The war in Ukraine ushers in a more pragmatic policy at home

WASHINGTON — If it’s Wednesday … The Russian invasion of Ukraine enters Day 14. … Vice President Harris visits Poland as the United States rejects Poland’s offer for fighter jets to Ukraine. … President Biden is hosting a competitiveness event at the White House. … Fox News is releasing new polls on the major GOP primaries in Georgia, Ohio and Pennsylvania. …and a jury finds the January 6 rioter guilty on all counts.

But first: pragmatism is in, while being a true believer is out.

It is a consequence of the two-week war in Ukraine, including here in the United States. Consider these moving parts:

  • In announce the ban on Russian oil imports, Biden bragged about the record level of domestic oil and gas production in the United States – while saying he was still focused on clean energy investments.
  • Faced with record gas prices, the United States began give a hand in oil-rich Venezuela (and the country published at least two Americans imprisoned).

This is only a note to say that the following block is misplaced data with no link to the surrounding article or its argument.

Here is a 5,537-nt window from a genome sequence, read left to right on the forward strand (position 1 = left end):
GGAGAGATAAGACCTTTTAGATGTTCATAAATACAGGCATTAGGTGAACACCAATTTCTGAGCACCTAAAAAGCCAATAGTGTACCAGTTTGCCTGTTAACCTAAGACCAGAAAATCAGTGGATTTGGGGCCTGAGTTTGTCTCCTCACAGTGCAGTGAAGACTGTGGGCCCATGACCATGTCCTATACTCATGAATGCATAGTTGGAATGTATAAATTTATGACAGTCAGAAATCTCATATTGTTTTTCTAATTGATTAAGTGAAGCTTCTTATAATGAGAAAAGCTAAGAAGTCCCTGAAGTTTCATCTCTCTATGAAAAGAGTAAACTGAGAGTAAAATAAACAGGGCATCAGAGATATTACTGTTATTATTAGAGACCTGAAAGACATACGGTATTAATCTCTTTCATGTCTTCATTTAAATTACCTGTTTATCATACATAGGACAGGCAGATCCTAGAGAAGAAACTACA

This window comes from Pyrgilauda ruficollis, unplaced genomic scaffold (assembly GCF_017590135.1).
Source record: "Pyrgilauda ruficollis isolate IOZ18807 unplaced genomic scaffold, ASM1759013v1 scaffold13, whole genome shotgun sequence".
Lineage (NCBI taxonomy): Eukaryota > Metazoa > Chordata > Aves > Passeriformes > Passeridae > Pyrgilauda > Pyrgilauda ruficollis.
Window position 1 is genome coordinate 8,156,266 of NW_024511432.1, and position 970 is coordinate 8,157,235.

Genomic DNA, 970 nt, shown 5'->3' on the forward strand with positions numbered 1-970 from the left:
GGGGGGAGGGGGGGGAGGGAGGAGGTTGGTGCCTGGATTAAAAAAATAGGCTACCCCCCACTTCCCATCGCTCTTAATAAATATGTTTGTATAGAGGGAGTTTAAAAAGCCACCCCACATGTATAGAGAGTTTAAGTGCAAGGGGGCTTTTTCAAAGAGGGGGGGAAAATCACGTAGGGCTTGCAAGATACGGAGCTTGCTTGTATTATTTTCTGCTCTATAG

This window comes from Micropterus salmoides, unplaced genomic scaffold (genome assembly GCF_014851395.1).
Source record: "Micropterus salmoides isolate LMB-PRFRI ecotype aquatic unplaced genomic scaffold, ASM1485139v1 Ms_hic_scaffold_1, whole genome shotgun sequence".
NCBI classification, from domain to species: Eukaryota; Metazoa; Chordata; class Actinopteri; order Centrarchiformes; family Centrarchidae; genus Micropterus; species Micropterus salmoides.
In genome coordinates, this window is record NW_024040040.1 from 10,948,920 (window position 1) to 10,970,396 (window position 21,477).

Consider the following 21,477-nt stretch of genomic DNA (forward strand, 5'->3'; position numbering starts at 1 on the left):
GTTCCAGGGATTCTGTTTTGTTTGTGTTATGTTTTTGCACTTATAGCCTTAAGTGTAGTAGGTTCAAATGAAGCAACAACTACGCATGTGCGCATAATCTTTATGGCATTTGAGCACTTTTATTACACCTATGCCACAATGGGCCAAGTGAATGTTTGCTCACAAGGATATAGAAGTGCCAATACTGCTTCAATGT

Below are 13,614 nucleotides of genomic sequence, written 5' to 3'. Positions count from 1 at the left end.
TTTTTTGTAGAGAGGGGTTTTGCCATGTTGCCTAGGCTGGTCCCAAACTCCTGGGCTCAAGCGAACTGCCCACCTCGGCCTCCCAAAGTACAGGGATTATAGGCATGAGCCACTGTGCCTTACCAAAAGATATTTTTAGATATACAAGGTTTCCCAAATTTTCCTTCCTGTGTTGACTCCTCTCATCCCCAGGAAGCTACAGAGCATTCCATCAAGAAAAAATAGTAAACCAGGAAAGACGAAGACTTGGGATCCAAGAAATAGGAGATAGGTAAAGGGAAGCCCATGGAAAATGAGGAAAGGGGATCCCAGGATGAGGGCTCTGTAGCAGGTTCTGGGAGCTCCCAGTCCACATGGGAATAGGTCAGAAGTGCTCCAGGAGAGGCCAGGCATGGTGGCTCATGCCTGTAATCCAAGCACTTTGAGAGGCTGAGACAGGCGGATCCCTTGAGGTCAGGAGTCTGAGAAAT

• Ditto for Saudi Arabia and the United Arab Emirates. (After the Wall Street Journal reported that the leaders of these countries decreases calls with the U.S., U.S./Saudi/Emirati sources told NBC News they rejected the characterization of this story.)
  • And the Democratic Socialists of America, whose influence in progressive circles is growing, are face a backlash for calling for withdrawal from NATO.

So an energy policy, all of the above, a return to realpolitik, a rallying around the flag and NATO, it’s a different political environment than what existed just a month ago.

At least for now.

And it begs this question: Can Biden, who campaigned on pragmatism in 2019-20, capitalize on that patriotism and pragmatic new political environment?

Even as the opposition party – the GOP – calls for pragmatism but tries to score political points against the White House?

Example: “Republicans applaud Russian oil ban and mock Biden for rising gas prices.”

Data download: Today’s figure is… $13.6 billion

That’s the final amount of Ukrainian aid Congress is seeking to pass, according to NBC’s Leigh Ann Caldwell. It’s a figure that represents a dramatic increase from the $6.4 billion originally requested by the Biden administration.

The aid will be part of the $1.5 trillion omnibus spending bill that congressional leaders are working to pass before Friday’s deadline.